Sunday, August 17, 2014

On Zealot: The Life and Times of Jesus of Nazareth

Alsan, R. (2013). Zealot: The Life and Times of Jesus of Nazareth. New York: Random House.

So I recently read Reza Aslan's (2013) Zealot: The Life and Times of Jesus of Nazareth. Aslan, a one time Muslim convert to Christianity (see his "Author's Note") and now theologian, writes a book that is compelling to read about what he claims to be a historical Jesus. In this blog entry, my task is to review this work, but more importantly to give my take, perspective or interpretation of the work. So this review is not objective or anything my librarian colleagues would see as a fair assessment. It is my personal and spiritual interpretation to let you see what I saw as valuable from the work and discuss my reaction to Aslan's arguments. Now you can disagree with what I saw or how I experienced the work, but it still does change the reader's experience and reaction that the book evoked in me as I read it.

To begin, I must say that I appreciated Aslan's "Author's Note". This was where Aslan provided a personal story of how he became interested in Jesus. It is in this section that I find that I have things in common with the author. Being a born again Christian at age 15, then a returning interest in the religion in which I was raised after disillusionment. Then an interest in the scholarship and authentic research on the gospels. However, unlike Aslan, I am okay with managing doubts and working with faith until future information is revealed. For me, faith and hope narratives are the stories told about the future and the past that help to manage the uncertainty of the present and future. And this is what all religious faiths are about, in my opinion: managing the uncertainty about future and present events.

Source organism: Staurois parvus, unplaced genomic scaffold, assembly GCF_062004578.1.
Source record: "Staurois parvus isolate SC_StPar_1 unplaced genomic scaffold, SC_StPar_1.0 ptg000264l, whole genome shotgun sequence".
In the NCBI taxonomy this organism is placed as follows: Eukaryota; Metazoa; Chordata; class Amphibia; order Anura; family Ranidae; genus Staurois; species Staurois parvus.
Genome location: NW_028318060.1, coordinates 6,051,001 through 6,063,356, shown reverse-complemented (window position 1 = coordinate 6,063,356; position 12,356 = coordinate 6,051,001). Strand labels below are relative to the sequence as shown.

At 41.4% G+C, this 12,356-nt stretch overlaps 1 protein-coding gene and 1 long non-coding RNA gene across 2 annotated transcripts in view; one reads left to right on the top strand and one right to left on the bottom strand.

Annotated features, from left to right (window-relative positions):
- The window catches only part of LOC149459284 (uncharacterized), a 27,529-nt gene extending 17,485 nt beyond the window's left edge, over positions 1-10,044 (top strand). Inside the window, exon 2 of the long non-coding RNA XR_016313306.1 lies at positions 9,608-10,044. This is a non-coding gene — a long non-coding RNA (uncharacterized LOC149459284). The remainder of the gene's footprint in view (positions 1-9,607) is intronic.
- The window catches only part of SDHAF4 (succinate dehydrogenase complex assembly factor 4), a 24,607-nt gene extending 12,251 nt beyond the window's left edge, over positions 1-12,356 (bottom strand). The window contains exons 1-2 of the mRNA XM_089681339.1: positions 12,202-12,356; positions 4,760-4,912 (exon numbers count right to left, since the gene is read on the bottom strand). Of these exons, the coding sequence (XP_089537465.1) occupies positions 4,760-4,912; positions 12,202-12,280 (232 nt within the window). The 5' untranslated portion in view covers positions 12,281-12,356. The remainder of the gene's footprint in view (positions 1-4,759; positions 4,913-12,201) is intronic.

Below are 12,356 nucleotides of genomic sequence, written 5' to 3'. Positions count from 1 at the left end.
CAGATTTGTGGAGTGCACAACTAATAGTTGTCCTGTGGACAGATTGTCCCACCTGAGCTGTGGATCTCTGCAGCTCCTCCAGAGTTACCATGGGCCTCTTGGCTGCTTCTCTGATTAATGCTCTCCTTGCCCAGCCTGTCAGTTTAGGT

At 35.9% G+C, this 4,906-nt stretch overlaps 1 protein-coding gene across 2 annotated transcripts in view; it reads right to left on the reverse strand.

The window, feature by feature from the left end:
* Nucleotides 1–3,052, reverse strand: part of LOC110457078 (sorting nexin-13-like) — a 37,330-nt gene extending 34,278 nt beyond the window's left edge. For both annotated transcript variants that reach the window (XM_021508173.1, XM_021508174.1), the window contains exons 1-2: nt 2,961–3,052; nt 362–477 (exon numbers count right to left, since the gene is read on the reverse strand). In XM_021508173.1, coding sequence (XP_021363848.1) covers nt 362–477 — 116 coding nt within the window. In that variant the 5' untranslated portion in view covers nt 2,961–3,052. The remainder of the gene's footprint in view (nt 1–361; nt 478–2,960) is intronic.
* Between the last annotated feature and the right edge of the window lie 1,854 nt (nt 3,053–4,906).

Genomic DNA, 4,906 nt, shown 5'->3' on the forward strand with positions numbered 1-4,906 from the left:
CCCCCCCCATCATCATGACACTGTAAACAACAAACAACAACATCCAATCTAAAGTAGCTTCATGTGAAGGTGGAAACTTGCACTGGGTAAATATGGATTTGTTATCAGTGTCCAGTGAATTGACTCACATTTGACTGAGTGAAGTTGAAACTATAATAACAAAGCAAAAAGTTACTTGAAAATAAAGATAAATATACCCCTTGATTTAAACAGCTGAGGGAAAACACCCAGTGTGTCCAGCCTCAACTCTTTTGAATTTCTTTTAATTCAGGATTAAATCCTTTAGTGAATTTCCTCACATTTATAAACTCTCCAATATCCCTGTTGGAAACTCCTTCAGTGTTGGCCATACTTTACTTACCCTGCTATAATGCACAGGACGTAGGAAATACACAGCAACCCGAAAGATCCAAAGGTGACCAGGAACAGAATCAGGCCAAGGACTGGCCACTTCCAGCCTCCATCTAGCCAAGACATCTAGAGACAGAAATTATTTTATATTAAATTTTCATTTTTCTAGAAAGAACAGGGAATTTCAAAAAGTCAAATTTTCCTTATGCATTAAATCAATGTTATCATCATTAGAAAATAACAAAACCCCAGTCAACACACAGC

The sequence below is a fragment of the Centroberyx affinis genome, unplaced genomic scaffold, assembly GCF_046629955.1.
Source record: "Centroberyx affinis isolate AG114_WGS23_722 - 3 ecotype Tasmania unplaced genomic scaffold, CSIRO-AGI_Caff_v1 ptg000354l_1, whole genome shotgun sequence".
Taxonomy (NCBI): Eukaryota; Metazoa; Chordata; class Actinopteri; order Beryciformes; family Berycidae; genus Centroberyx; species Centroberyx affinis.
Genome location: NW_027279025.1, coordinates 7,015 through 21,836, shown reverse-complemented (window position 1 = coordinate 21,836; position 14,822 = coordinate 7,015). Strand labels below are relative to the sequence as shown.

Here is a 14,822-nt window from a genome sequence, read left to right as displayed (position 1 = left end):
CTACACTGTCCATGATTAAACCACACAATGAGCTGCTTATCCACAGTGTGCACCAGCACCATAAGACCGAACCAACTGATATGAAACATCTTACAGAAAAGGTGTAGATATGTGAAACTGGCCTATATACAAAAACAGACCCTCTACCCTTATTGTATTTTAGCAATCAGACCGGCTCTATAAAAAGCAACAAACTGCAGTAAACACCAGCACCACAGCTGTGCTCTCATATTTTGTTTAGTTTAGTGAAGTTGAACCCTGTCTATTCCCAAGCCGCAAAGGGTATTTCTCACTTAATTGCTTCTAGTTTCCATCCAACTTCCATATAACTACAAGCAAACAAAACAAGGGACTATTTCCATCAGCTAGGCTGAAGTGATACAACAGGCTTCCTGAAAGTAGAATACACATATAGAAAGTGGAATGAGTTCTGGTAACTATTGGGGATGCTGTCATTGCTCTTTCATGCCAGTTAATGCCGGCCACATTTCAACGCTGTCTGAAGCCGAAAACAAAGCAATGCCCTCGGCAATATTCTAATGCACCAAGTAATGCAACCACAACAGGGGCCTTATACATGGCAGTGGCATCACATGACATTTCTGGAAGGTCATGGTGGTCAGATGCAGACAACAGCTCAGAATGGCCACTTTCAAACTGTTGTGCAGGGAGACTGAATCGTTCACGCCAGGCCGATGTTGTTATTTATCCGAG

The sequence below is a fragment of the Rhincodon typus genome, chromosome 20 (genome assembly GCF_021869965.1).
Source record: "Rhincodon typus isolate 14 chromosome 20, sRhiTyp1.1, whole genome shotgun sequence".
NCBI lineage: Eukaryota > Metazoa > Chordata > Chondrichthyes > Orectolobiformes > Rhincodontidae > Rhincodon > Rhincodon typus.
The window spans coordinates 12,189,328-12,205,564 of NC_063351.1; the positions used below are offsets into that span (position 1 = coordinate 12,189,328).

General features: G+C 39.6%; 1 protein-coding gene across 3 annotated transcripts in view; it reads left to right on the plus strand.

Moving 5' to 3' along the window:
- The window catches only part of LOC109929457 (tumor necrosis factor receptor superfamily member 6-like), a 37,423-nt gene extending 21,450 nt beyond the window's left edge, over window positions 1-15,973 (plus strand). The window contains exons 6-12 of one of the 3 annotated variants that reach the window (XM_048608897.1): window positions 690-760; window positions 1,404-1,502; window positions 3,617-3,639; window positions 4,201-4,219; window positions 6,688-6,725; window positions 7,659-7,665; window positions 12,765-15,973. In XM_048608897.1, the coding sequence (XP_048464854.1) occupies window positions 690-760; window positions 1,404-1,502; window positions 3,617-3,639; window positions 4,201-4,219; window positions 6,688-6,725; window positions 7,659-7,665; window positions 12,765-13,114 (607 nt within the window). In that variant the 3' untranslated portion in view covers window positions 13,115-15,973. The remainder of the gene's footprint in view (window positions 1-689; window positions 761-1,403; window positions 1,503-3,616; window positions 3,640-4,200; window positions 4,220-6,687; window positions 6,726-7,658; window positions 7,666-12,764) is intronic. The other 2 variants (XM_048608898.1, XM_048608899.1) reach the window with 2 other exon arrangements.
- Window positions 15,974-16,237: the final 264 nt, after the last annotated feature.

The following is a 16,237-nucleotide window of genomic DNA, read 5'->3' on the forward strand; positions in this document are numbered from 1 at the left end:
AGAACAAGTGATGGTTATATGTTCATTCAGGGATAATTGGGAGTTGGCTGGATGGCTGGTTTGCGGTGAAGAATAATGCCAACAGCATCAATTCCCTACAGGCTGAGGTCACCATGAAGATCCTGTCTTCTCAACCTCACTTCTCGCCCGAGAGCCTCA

Yet, Aslan's book is not written from that perspective of faith, but uses a method that seeks to be skeptical of the gospel accounts, and attempts to use other sources and traditions apart from that of the Christian church to reconstruct and tell the story of Jesus. Aslan's book focuses on the historical or human Jesus rather than Jesus the Christ. Aslan as such attempts to reconstruct a portrait or biography of the historical character of Jesus based on sources regarding the times of Jesus, in an approach that Pope Benedict XVI (2006) dubs the "historical-critical" method.

Pope Benedict XVI (2006) sums up the limitations of this method, arguing that while one can look for the historical person of Jesus underneath the faith viewpoint of the writers fo the New Testament and beyond Christian tradition, such a method typically leads one to construct Jesus either as an "anti-Roman revolutionary working-though finally failing- to overthrow the ruling powers" or as a "meek moral teacher who approves everything and unaccountably comes to grief"(p. 13). Pope Benedict XVI (2006) adds that "far from uncovering an icon that has been obscured over time" such reconstructions reflect more the author's ideals or beliefs about Jesus (p. 13). When I read about Aslan's Jesus, I see images of what resembles an anti-Roman revolutionary that reflects extremist ideology and violent fundamentalism (I will get into details later).